This game is a perfect koan of an IF that plays with all of your expectations. I've seen a lot of folks say this is perfect for an IF beginner – which, considering how easy it is to navigate makes sense – except that the twist is very much based on a classic IF meme (and I worry that a newcomer wouldn't quite get why it's so funny.)
I knocked it one star...because, I was disappointed in the replays after knowing what happens (I loved the initial experience, but playing it again, I was a bit disappointed).
It's a testament to Andrew Plotkin's skill as an IF writer that this is my least favorite of his works that I've played so far, and yet I would still highly recommend people experience its tight, disturbing narrative. (and plan to do so, soon).
It's a "one-room" game with no real puzzles nor ability to affect or shape the main narrative, but that's probably the point. The "reality" of your situation and this inevitable illumination of your predicament is superbly crafted.
My gripe is that it didn't impact me as much as others, and I can't explain why. I was more frustrated with trying to understand what was going on and the psychological horror elements never entirely took hold, and the final denouement also added to cognitive confusion (at the expense of an emotional gut punch). That being said, it's such a perfect example of what IF can do when it colors outside the lines, and it's such a short game, I can't imagine there being any reason not to experience it and see how your mileage varies.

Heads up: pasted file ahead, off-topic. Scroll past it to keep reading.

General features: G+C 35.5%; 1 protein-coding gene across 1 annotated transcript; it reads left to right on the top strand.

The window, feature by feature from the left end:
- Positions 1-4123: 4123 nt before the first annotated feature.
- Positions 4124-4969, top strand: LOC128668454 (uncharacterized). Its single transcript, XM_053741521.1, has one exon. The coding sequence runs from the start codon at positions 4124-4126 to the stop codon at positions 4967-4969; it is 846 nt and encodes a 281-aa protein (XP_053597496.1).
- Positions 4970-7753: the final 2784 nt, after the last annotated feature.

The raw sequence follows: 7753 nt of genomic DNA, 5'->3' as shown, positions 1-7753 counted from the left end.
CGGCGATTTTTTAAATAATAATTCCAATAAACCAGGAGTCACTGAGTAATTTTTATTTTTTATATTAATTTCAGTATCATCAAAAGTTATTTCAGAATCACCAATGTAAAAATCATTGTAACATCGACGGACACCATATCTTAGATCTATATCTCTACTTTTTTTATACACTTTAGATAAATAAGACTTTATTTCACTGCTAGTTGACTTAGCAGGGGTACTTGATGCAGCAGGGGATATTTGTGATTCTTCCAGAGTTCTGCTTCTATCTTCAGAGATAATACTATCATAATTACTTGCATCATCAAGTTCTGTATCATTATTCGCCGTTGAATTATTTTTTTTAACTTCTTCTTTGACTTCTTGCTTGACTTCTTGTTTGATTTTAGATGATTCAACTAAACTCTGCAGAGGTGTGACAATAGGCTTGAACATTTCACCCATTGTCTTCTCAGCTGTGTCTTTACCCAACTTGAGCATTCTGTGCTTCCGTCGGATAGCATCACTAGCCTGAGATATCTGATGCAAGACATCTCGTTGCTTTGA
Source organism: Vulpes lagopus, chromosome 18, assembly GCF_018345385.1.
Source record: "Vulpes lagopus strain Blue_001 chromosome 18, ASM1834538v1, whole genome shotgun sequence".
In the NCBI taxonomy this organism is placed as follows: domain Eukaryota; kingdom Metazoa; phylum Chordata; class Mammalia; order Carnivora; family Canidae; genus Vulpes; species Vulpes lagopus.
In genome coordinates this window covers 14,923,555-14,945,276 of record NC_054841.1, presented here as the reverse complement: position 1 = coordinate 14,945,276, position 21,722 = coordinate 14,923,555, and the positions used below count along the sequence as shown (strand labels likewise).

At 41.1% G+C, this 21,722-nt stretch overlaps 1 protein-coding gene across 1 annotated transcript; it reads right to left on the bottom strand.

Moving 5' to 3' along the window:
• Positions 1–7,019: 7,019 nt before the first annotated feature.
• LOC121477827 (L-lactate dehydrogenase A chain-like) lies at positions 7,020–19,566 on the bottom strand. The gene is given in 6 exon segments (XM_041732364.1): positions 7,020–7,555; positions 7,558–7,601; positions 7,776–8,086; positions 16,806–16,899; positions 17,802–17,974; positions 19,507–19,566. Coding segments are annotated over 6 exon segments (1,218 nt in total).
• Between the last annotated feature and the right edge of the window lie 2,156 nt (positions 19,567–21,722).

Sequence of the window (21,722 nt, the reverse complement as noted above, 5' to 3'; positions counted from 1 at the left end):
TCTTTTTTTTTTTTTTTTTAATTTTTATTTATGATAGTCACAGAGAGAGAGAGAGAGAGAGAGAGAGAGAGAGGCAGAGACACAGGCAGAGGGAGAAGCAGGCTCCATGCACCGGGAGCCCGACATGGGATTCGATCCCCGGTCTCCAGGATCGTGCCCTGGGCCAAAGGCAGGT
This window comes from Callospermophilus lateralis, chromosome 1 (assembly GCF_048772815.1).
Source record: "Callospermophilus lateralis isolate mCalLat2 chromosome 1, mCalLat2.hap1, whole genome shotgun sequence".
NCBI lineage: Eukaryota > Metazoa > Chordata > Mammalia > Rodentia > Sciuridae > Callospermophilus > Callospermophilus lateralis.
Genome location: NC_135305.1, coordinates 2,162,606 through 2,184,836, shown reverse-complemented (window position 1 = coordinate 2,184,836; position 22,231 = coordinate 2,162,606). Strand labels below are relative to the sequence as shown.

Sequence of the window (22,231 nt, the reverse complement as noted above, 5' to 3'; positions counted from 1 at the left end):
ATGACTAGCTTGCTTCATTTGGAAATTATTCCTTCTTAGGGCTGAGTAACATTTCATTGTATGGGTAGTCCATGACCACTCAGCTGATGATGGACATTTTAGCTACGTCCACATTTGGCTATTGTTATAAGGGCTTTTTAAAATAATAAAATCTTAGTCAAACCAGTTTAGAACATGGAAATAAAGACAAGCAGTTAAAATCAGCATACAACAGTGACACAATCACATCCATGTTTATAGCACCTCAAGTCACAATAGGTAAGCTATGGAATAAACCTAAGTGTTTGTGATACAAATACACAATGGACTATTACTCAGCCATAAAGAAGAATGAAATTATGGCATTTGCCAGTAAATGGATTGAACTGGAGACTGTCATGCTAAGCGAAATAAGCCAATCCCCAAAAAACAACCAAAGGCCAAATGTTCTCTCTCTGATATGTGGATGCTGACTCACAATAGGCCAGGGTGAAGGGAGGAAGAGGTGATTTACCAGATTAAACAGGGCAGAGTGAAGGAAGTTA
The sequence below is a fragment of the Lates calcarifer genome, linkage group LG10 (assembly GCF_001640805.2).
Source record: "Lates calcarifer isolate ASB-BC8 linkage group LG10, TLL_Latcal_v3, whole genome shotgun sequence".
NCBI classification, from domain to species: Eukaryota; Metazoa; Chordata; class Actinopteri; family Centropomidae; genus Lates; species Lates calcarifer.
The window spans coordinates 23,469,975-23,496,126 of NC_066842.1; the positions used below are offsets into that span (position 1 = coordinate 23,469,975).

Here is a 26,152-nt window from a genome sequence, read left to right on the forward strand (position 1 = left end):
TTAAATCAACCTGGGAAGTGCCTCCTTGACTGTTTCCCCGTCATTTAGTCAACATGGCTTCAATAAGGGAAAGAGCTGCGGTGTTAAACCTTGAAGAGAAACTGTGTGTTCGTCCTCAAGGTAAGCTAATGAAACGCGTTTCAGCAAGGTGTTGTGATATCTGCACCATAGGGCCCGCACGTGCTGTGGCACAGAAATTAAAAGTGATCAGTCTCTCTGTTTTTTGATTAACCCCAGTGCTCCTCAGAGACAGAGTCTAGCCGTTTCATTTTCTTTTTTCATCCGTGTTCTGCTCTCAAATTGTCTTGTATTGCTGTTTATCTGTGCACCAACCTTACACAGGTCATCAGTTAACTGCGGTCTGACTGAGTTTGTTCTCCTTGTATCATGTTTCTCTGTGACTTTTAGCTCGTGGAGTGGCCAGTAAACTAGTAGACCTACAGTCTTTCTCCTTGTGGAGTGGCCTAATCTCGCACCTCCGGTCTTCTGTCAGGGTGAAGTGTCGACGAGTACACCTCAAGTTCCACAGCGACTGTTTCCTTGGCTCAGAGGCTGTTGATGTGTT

Plotkin has created, through details such as the songs that play on your apartment radio to the transfiguring plant in the corner, a very believable world which then compels you to stop believing in it.
I was completely enthralled by the fantastic world and implied history of Dreamhold. Like Spider & Web, the world of Dreamhold grabbed me and wouldn't let go. Plotkin's ability to masterfully craft such intertwined riddles within a believable (and compelling) magical reality is singular.
That being said, I don't know if this is the best way to introduce a new player/interactor/guinea pig into interactive fiction. While none of the puzzles are excruciating, the final puzzle, and many of the alternate endings are going to remain beyond the limits of the introductory player. To my eternal shame, I even got stuck on the final puzzle and had to hit the hint system (and still didn't understand!)
My other minor complaint is that Zarf obviously has created a fascinating world but the narrative clues are so obtuse and difficult that a player expecting for all the pieces to fall together in the end is going to be disappointed. As an introductory IF piece, having the prose be more James Joyce then Stephen King to me is a curious choice. One of the endings was fairly incomprehensible to me.
As a standard IF piece, though (and I do think the puzzles will provide challenge even to the most experienced adventurer), it's one of my favorites. I just wish, at the end, I understood a little more of the world. To Dreamhold's credit, though, it has given me enough reason to go back in again.